Disclosures: Karvonen-Gutierrez reports no relevant financial disclosures. Please see the study for all other authors’ relevant financial disclosures.
October 27, 2021
1 min read

Impaired vision tied to depressive symptoms in women during midlife

Disclosures: Karvonen-Gutierrez reports no relevant financial disclosures. Please see the study for all other authors’ relevant financial disclosures.
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Vision impairment may increase risk for future depressive symptoms among women during midlife, according to study results published in Menopause: The Journal of The North American Menopause Society.

“Despite [the] demonstrable increase in the prevalence of both depression and common eye disorders that can compromise vision during midlife, knowledge about the impact of vision on depressive symptoms among midlife adults is limited,” Carrie A. Karvonen-Gutierrez, PhD, MPH, of the department of epidemiology at the University of Michigan School of Public Health, and colleagues wrote. “Several studies have reported that [vision impairment] has a negative impact on psychological well-being yet precise estimates among midlife populations are lacking due to the limited number of studies that assessed midlife vision and depression.

infographic with percentage of women in midlife who have vision impairment
Infographic data derived from: Karvonen-Gutierrez CA, et al. Menopause. 2021;doi:10.1097/GME.0000000000001880.

“Furthermore, the nature of the longitudinal association and directionality of the relationship between [vision impairment] and depression among midlife adults is largely unknown,” they added.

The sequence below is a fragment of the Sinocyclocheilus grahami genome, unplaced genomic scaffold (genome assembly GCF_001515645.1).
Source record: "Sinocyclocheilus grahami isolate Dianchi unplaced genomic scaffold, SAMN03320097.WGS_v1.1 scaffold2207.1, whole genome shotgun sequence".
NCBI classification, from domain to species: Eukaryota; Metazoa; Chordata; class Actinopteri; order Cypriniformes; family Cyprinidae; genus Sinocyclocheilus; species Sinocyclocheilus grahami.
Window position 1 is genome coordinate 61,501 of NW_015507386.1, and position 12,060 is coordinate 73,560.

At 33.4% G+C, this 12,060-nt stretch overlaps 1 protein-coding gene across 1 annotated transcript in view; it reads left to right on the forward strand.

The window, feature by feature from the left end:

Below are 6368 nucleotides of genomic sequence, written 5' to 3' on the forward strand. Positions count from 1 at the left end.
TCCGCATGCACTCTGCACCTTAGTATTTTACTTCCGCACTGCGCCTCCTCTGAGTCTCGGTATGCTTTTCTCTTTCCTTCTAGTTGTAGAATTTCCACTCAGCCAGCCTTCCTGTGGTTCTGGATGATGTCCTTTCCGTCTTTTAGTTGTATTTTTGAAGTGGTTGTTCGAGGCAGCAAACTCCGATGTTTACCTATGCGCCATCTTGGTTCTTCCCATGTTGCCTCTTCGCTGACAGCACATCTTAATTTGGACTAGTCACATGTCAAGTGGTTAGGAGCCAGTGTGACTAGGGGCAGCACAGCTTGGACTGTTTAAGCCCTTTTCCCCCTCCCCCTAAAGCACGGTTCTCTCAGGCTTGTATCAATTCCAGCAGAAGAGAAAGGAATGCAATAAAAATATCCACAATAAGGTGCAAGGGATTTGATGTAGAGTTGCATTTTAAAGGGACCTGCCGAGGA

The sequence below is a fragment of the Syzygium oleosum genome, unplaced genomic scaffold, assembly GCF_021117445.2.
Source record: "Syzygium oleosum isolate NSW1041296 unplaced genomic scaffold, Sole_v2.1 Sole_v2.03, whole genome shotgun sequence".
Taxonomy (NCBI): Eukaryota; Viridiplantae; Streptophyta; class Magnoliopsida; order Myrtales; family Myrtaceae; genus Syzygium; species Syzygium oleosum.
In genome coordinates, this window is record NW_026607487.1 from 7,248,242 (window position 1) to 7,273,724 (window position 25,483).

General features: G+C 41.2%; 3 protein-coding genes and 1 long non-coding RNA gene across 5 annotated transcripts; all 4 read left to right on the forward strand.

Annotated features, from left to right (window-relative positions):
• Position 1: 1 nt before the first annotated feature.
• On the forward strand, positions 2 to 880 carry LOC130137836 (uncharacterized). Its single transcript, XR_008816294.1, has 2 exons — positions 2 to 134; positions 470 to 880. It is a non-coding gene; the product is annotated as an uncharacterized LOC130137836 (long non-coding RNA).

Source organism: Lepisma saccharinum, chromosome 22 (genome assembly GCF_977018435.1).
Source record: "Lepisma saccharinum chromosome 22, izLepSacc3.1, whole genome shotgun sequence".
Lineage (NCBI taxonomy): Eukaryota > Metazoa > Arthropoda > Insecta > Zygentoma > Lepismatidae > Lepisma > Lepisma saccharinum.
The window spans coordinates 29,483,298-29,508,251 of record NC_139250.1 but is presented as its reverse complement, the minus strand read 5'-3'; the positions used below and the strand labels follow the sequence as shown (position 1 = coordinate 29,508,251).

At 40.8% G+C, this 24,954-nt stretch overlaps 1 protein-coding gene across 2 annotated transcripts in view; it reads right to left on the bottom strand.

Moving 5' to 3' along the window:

The researchers analyzed data of 226 women (mean age at analytic baseline, 50 years) included in the Michigan site of the Study of Women’s Health Across the Nation, which assessed distance visual acuity at six consecutive, approximately yearly follow-up visits. Participants provided data on depressive symptoms via the Center for Epidemiological Studies-Depression Scale at each visit. Visual acuities of 20/30 to 20/60 and 20/70 or worse signaled mild or moderate-severe impairment, respectively. Further, the researchers assessed the link between vision impairment and reported depressive symptoms at the subsequent visit using multivariable logistic regression models that incorporated generalized estimating equations.

Results showed mild and moderate-severe vision impairment among 53.5% and 8% of women, respectively. Those with mild and moderate-severe vision impairment had 68% and 2.55-fold higher likelihood of reporting depressive symptoms at their subsequent visits than women without vision impairment, after adjusting for age, preexisting depressive symptoms, race, education, economic strain, BMI and smoking. The associations were attenuated and no longer statistically significant after additional adjustment for diabetes, hypertension and osteoarthritis.

“The complex and bidirectional nature of the relationship between depression and [vision impairment] could potentially lead to a vicious cycle,” Karvonen-Gutierrez and colleagues wrote. “Thus, early identification and timely correction of vision problems is an important step in preserving mental and physical health among midlife women.”